ROUND ROCK, Texas – Danny Rogers grew up fishing in the Colorado River. He was raised in Smithville, southeast of Austin. He was invited to join officials from the Texas Parks and Wildlife Department at Meadow Lake to check on the largemouth bass population.

The boat had a generator that puts electricity into the water. The fish are stunned and then easier to catch. The fish are then measured, weighed and released.

“We work for the anglers and we promote angling,” said Patrick Ireland, a district biologist with TPWD. “So keeping tabs on the fish population may allow us to stock more fish into the lake, maybe do habitat improvements, maybe change a regulation. It’s all about trying to make fishing better in Texas ultimately.” 

Last year, comments from anglers and a different electrofishing survey showed that there was a “significant decrease in the largemouth bass population compared to previous surveys,” according to Mukhtar Farooqi, also with TPWD. 

Ireland noted that one survey doesn’t tell the whole story, but it’s important to check up on the fish to make sure there’s not something wrong with the lake itself.

“One sample doesn’t necessarily indicate a trend, but that’s why we’re out here tonight, after stocking these extra fish that we put in in February, is to see was that just a one off or how is this fishery really doing,” he said.

The group of four men worked through sunset into the evening. The data they collected will be processed in a month or so. But Ireland says the fish look good.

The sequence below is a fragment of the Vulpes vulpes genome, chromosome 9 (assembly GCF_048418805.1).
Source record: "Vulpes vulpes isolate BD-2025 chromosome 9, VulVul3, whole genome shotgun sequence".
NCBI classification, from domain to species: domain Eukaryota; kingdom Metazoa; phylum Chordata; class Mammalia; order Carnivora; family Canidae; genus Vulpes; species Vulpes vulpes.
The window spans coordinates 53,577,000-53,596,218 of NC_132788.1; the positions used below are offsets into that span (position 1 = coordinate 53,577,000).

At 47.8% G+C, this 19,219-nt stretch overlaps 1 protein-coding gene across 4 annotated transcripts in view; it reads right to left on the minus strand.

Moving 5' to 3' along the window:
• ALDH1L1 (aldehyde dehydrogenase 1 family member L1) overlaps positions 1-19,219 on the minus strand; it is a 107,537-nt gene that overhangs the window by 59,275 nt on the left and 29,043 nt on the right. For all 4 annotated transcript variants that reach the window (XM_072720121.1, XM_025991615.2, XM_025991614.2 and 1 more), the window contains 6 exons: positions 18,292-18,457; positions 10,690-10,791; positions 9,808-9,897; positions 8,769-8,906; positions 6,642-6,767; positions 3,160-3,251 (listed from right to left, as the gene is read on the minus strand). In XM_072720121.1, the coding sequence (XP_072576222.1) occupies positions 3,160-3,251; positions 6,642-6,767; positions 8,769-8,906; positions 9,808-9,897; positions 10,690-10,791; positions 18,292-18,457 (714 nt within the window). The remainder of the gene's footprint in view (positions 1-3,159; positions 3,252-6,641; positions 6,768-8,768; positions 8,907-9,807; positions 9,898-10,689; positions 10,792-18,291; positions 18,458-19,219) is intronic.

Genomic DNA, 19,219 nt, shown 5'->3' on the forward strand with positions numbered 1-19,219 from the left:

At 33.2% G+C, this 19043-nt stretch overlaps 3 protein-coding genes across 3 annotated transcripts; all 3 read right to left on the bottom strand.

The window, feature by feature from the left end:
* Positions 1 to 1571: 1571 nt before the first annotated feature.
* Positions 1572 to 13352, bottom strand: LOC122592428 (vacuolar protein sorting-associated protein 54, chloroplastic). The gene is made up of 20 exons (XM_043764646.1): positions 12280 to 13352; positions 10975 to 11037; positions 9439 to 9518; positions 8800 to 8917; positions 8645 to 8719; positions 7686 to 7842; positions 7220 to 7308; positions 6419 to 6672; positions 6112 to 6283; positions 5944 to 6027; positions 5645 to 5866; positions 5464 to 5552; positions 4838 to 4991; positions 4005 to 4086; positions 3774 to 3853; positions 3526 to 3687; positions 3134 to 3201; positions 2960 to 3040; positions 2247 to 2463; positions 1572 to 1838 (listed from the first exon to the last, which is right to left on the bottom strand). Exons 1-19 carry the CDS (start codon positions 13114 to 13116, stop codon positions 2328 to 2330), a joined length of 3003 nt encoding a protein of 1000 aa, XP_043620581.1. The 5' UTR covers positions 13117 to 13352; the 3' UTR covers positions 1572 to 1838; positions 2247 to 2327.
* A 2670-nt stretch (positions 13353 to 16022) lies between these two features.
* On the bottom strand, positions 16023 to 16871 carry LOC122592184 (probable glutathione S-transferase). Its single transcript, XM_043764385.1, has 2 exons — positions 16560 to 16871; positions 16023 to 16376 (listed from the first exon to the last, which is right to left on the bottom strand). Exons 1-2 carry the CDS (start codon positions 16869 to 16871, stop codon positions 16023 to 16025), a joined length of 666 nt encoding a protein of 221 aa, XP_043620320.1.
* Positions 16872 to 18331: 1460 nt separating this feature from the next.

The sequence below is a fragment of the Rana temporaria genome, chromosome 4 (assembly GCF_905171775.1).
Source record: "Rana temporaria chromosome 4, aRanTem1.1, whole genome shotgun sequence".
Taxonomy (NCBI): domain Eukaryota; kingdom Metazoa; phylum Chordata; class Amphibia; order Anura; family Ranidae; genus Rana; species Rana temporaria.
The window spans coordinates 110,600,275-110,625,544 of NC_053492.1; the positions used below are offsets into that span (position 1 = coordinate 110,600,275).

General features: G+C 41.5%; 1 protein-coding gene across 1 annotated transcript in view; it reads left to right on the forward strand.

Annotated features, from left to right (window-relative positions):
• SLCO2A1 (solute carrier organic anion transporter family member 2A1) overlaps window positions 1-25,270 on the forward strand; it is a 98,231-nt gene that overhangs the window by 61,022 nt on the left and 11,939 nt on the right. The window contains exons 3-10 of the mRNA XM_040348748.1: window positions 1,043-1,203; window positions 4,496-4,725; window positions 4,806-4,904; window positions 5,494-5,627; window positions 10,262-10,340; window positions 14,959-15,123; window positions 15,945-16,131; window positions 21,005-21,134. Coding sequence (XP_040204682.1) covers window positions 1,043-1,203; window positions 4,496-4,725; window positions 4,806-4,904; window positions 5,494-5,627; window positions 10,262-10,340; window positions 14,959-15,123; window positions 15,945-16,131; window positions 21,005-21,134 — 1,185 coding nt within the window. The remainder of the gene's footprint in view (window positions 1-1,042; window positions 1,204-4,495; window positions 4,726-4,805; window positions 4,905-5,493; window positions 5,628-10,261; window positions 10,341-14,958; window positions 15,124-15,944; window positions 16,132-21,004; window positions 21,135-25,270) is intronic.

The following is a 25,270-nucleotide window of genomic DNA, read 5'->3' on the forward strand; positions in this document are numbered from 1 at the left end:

And for Rogers, an experience like this came at a good time. His property was recently hit by large hail during a tornado in Salado. The roof on his home needs to be replaced, as well as windshields on cars and trucks. Fishing is an escape from that.

“It takes you away from everything that’s happening in the world, too,” Rogers said. “Anytime you can get away and go fishing, it always eases your mind, relieves stress, stuff like that.”

A survey like this might not seem like a big deal, but to the Texans who grew up fishing and love the sport, it can make a real difference in the quality of their experience.

“This is just very, very important to make sure that these fisheries are doing well and that we can improve them. Basically just make the best available opportunity for anglers that we can. That’s why we’re all in this business.”

Follow Charlotte Scott on Facebook and Twitter.